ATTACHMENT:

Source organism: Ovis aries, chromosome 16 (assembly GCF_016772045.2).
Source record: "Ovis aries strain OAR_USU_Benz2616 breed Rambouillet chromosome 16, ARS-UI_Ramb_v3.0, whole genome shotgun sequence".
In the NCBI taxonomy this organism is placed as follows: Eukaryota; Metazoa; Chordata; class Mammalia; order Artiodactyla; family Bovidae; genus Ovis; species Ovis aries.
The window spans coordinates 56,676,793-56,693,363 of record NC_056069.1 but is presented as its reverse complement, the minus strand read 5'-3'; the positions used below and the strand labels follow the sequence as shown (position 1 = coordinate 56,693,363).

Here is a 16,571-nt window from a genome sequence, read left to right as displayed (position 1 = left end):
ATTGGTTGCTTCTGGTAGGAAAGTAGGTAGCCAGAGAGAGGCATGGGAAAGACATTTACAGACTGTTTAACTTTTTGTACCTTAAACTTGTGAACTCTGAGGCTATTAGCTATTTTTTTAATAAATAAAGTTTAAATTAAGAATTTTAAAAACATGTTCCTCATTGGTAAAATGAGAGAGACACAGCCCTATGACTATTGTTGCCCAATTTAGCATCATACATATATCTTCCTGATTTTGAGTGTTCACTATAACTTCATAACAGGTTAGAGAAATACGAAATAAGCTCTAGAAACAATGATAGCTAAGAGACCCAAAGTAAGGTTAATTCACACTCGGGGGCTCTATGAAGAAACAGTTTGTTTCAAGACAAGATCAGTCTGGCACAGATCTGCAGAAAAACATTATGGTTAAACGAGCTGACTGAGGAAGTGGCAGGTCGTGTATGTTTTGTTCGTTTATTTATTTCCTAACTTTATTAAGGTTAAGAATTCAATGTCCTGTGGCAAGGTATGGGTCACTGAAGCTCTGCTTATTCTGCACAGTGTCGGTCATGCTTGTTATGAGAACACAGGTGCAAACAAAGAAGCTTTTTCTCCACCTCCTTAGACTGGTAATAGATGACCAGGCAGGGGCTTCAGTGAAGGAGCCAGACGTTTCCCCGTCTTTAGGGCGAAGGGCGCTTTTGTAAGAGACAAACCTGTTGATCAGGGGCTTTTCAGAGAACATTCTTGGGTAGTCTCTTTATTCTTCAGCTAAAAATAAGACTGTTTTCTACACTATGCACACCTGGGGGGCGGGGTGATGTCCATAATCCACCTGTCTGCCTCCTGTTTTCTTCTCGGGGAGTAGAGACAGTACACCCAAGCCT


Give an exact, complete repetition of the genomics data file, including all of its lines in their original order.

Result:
Source organism: Ovis aries, chromosome 16 (assembly GCF_016772045.2).
Source record: "Ovis aries strain OAR_USU_Benz2616 breed Rambouillet chromosome 16, ARS-UI_Ramb_v3.0, whole genome shotgun sequence".
In the NCBI taxonomy this organism is placed as follows: Eukaryota; Metazoa; Chordata; class Mammalia; order Artiodactyla; family Bovidae; genus Ovis; species Ovis aries.
The window spans coordinates 56,676,793-56,693,363 of record NC_056069.1 but is presented as its reverse complement, the minus strand read 5'-3'; the positions used below and the strand labels follow the sequence as shown (position 1 = coordinate 56,693,363).

Here is a 16,571-nt window from a genome sequence, read left to right as displayed (position 1 = left end):
ATTGGTTGCTTCTGGTAGGAAAGTAGGTAGCCAGAGAGAGGCATGGGAAAGACATTTACAGACTGTTTAACTTTTTGTACCTTAAACTTGTGAACTCTGAGGCTATTAGCTATTTTTTTAATAAATAAAGTTTAAATTAAGAATTTTAAAAACATGTTCCTCATTGGTAAAATGAGAGAGACACAGCCCTATGACTATTGTTGCCCAATTTAGCATCATACATATATCTTCCTGATTTTGAGTGTTCACTATAACTTCATAACAGGTTAGAGAAATACGAAATAAGCTCTAGAAACAATGATAGCTAAGAGACCCAAAGTAAGGTTAATTCACACTCGGGGGCTCTATGAAGAAACAGTTTGTTTCAAGACAAGATCAGTCTGGCACAGATCTGCAGAAAAACATTATGGTTAAACGAGCTGACTGAGGAAGTGGCAGGTCGTGTATGTTTTGTTCGTTTATTTATTTCCTAACTTTATTAAGGTTAAGAATTCAATGTCCTGTGGCAAGGTATGGGTCACTGAAGCTCTGCTTATTCTGCACAGTGTCGGTCATGCTTGTTATGAGAACACAGGTGCAAACAAAGAAGCTTTTTCTCCACCTCCTTAGACTGGTAATAGATGACCAGGCAGGGGCTTCAGTGAAGGAGCCAGACGTTTCCCCGTCTTTAGGGCGAAGGGCGCTTTTGTAAGAGACAAACCTGTTGATCAGGGGCTTTTCAGAGAACATTCTTGGGTAGTCTCTTTATTCTTCAGCTAAAAATAAGACTGTTTTCTACACTATGCACACCTGGGGGGCGGGGTGATGTCCATAATCCACCTGTCTGCCTCCTGTTTTCTTCTCGGGGAGTAGAGACAGTACACCCAAGCCT